Most people’s daily routine is what they would call their normal day. For example, an employed person working the nine-to-five wakes up, gets ready for work, goes to work, does their tasks, and comes home at the end of the day. They repeat this routine day after day.

If there were to be a change in this routine, where it became totally disruptive, I wonder if they would welcome the change or not. If it was you, would you accept it happily or not?

So the next question is, do changed plans cause you anger and frustration? Perhaps you can brush aside a slight change, but what if the preparation you made came to nothing, despite investing a lot of hard work into a project to make it a success? Would you welcome the situation with hope, or would you be filled with annoyance?

If changed plans cause you anger and frustration here is what you can do:

Steps to Help You Accept Change

Here’s what you can do, instead of getting overwhelmed by anger or frustration, when faced with unwanted change.

Stop Blaming and Be Forgiving

It could be somebody, some particular incident, or you yourself may have been the reason why your plan did not go as planned, so don’t start blaming anyone or anything. Placing blame somewhere will not change the situation.

Ask yourself, why are you acting this way? Are your reasons to correct the situation, to check who is accountable, or to simply find whom to vent your anger towards? Be reasonable. If it is a person, anybody can make mistakes.

Be rational with your expectations. Yes, you may be more passionate about the situation than someone else, but don’t be mad at others if their passion is not as high as yours. So instead of blaming be forgiving.

Discover the Lesson

Your frustration may stem not only from a foiled plan but also because it may have cost you time and energy. As expensive as your loss may be, there will still be lessons to learn from your experience. That is why instead of focusing your attention on how something has failed, re-focus your attention on the valuable lessons you have now learned.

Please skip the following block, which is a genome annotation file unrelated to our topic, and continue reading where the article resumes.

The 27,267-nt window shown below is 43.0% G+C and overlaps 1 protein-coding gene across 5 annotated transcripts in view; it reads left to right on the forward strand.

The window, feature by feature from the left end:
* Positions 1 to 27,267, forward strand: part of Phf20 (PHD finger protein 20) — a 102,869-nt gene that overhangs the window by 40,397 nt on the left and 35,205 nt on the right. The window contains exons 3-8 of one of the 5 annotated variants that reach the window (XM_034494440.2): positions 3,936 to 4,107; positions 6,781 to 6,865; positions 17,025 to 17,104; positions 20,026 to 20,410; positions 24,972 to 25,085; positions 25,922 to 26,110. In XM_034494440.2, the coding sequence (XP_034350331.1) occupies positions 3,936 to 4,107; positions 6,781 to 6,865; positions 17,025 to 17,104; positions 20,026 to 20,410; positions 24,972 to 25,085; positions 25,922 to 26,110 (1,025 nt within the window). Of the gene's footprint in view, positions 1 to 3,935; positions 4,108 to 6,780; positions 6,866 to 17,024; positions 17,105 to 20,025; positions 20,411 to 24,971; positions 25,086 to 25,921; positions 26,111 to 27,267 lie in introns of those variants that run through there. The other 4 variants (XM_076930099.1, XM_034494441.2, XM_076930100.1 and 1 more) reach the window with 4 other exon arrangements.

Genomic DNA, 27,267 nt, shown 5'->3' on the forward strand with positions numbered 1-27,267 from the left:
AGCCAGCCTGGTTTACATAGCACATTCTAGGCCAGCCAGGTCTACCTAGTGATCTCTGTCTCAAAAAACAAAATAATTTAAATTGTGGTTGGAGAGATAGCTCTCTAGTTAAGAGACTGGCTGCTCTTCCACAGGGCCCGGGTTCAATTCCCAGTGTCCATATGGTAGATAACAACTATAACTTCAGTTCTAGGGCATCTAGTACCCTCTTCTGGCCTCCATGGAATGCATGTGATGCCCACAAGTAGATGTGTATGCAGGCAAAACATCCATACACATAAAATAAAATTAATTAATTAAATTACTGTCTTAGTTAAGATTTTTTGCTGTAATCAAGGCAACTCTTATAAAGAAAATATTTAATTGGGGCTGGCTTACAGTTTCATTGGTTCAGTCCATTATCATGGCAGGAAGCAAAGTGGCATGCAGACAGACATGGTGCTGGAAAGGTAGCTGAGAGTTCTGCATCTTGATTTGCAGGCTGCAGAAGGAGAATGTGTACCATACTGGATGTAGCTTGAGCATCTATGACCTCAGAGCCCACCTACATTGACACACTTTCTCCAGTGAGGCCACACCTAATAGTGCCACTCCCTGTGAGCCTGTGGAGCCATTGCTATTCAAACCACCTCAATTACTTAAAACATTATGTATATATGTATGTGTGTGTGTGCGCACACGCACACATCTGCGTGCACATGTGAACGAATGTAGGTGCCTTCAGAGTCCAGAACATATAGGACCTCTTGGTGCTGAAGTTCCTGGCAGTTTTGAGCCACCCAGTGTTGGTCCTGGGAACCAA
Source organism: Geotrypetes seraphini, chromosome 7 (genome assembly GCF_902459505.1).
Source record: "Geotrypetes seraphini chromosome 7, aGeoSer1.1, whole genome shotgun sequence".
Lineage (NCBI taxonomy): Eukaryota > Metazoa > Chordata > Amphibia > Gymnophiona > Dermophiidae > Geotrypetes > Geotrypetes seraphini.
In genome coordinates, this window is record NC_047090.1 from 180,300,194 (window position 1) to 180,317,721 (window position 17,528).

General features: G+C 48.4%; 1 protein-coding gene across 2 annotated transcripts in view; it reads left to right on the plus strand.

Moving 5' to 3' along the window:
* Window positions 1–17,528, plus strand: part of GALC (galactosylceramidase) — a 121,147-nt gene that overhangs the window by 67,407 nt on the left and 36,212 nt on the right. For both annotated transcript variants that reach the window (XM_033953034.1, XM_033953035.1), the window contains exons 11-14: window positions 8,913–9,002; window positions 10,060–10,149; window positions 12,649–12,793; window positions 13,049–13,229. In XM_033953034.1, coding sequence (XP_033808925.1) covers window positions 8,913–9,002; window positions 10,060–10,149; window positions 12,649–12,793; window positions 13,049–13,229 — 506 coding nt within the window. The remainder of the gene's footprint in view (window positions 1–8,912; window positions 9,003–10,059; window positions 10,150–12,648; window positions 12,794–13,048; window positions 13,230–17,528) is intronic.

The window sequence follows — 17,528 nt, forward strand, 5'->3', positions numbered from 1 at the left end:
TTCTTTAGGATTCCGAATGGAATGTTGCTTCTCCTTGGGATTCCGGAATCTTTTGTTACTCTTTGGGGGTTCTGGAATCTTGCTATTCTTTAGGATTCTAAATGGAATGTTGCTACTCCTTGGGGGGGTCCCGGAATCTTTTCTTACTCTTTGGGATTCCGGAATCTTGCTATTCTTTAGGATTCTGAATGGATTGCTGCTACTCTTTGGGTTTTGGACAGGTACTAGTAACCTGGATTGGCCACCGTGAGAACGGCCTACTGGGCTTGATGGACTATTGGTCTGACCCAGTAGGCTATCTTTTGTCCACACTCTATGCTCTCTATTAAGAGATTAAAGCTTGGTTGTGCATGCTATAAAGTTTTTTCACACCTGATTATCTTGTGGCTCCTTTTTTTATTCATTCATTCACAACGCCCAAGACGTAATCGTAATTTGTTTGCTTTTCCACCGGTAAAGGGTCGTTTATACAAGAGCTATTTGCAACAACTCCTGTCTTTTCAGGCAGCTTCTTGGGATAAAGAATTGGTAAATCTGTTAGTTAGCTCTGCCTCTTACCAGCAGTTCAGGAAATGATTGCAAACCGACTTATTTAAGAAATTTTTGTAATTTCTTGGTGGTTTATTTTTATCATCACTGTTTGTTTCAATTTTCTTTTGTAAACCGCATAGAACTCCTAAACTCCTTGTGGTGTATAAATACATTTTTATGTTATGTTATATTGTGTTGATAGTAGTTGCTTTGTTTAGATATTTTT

Remember that behind every failure is an opportunity to learn, the wisdom to know how to do your plan better next time, what to avoid, or to pursue, and when to strike again.

Re-Fuel Your Momentum

You may have tripped and had a fall due to an unwelcome incident, however, you have to pick yourself up, gather speed again, and keep the momentum going if you want to be a winner. Doing this will refuel you and give you the momentum needed to keep going toward your goal.

Finish What You Started

Even if your plans have changed and you are not happy, chances are the goal is still in front of you, so you can still finish what you started. You may just have a few detours and roadblocks to overcome. There will always be bumps in the road, you just need to work out how you intend to jump those hurdles.

Find value in what is left and continue from there. Broaden your gaze and set your sight once more on the finish line.

A Change In Plans Equals Another Opportunity

If you start to feel anger and frustration creep in when your plans have changed, step outside yourself and look at the bigger picture. An opportunity may have already presented itself, you just may have missed it.

As you know, ‘Every cloud has a silver lining.’ You just need to look for yours if you haven’t found it yet. Whatever happens in your life, your current day and your unknown tomorrow, are more important than your past. The beauty of tomorrow is that there is always a chance to start anew!

Final Thoughts

Changed plans can often cause feelings of anger and frustration because they disrupt our expectations and sense of control over a situation. When we have a plan in place, we create a mental picture of how things will unfold, and when that plan changes, it can be challenging to adjust our expectations and emotions accordingly.

Additionally, changes to plans can also be seen as a violation of our trust and a lack of consideration for our time and efforts in preparing for the original plan. This can further contribute to feelings of anger and frustration.

It’s important to remember that changes to plans are a normal part of life, and while they can be difficult to navigate, they are often due to catalysts outside of our control. Learning to manage our reactions to changing plans and practicing flexibility and adaptability can help us cope with these situations in a more positive and constructive way.